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Wednesday 28th September, 2011 2:49PM

Punches is the ongoing - seven years and running - project between James Duncan (now in Berlin) and Kelly Sherrod (living in Nashville). We caught up with Sherrod to talk about their recently released debut album, what it's like working with Duncan and how they manage to work creatively when they live - until recently - hemispheres apart.

Punches has been an ongoing project between James Duncan and yourself for a while now. Tell me about its inception and history.

I had wanted to get some demos done when I was in art school and I knew James and I were similarly musically minded, but I didn't know him that well apart from seeing him play in a band while I was in high school. We spoke finally at a party downtown, in a doorway in Auckland, and pretty much from that weekend in 2004 on, we have been connected with different musical projects. After recording the demos, I was a bit nervous when I asked James if he would play guitar in Punches, but it worked out. We eventually found a drummer instead of using backing tracks live, but turned out I married the drummer and now I live in Nashville with him.

You've been working on this album for a while, too, tell me about the writing of these tracks.

It has been a mixed bag. I think the universe and magic collided so common threads are weaved through the album, having all the tracks themselves being written in different ways at different times. After we did a tour in America with Dimmer and got back to New Zealand, we threw ourselves back in to demos for Punches. We had the bones of some songs before i left New Zealand and I re-did a lot of vocal and bass tracks from here in Nashville.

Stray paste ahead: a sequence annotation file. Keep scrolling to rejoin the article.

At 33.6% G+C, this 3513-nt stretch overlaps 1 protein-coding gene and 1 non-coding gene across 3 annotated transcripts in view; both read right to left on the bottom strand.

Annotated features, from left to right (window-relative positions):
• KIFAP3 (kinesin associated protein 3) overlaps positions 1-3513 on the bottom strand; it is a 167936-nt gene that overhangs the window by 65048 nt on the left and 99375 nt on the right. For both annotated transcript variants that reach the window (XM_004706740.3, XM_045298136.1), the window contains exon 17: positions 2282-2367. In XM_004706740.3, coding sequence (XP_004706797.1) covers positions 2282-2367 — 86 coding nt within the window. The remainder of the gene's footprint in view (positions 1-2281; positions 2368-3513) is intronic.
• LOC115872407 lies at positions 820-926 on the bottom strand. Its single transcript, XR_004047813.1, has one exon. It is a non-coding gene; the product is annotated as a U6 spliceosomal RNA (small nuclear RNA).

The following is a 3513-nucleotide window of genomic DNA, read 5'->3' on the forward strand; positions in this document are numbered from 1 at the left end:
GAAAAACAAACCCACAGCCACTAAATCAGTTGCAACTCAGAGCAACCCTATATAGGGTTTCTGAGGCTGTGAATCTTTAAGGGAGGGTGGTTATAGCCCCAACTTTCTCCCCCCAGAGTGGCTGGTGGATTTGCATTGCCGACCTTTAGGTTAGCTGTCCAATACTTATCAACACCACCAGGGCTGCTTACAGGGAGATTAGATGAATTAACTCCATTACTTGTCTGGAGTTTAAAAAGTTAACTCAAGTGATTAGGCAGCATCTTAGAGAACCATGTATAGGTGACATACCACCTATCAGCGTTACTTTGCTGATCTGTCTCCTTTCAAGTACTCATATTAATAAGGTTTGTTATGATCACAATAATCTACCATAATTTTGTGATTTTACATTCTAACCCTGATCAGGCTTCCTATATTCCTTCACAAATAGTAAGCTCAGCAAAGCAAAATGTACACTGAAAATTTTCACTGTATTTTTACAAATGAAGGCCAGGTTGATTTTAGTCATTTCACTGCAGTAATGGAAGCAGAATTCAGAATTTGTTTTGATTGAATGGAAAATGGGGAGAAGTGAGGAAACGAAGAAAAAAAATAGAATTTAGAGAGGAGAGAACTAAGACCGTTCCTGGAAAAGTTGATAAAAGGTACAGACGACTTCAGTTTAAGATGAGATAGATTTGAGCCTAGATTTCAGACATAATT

'Give it Up' was pretty much a finished song before I showed it to James, then he put some integral guitar parts and backing vocals on it. Songs like 'Hold your Head' and 'Downtown' had the main structures and some hooks written, but James went forth with a lot more production to make them into fully blossomed songs. It was a nice way of working; I would give James what I had and he would refine it, or literally make a song out of a small idea. Other songs though, like 'Tools of the Trade' I watched James while he came up with chords in his studio in Auckland then I put some vocals on it, I think its one of my favourite songs on the album, partly because it was the last song we worked on. There is a finality to it for me, a lot happened from the start to the end of this record.

The songs are quite melancholic, tell me what they're about?

I guess some are a bit melancholic, it was definitely a cathartic experience for me, writing and now listening to the album. Some songs like 'Give it Up' are about a specific moment in time, but while writing it, i see how 'Give it Up' can apply to different things. You're pretty lucky if you get through without being addicted to something in one form or another, at some point.

Lyrically, the last few songs that were written, like 'Tools of the Trade' and 'Hold your Head' reflect the fact that as time goes on people pass away, and that was happening around me at that time. Because of that I felt closer to understanding my friend James better and things that he has been through. The album was a unifying experience for our friendship, a large part of the reason we play together is because of our friendship, which in turn makes for a great musical relationship.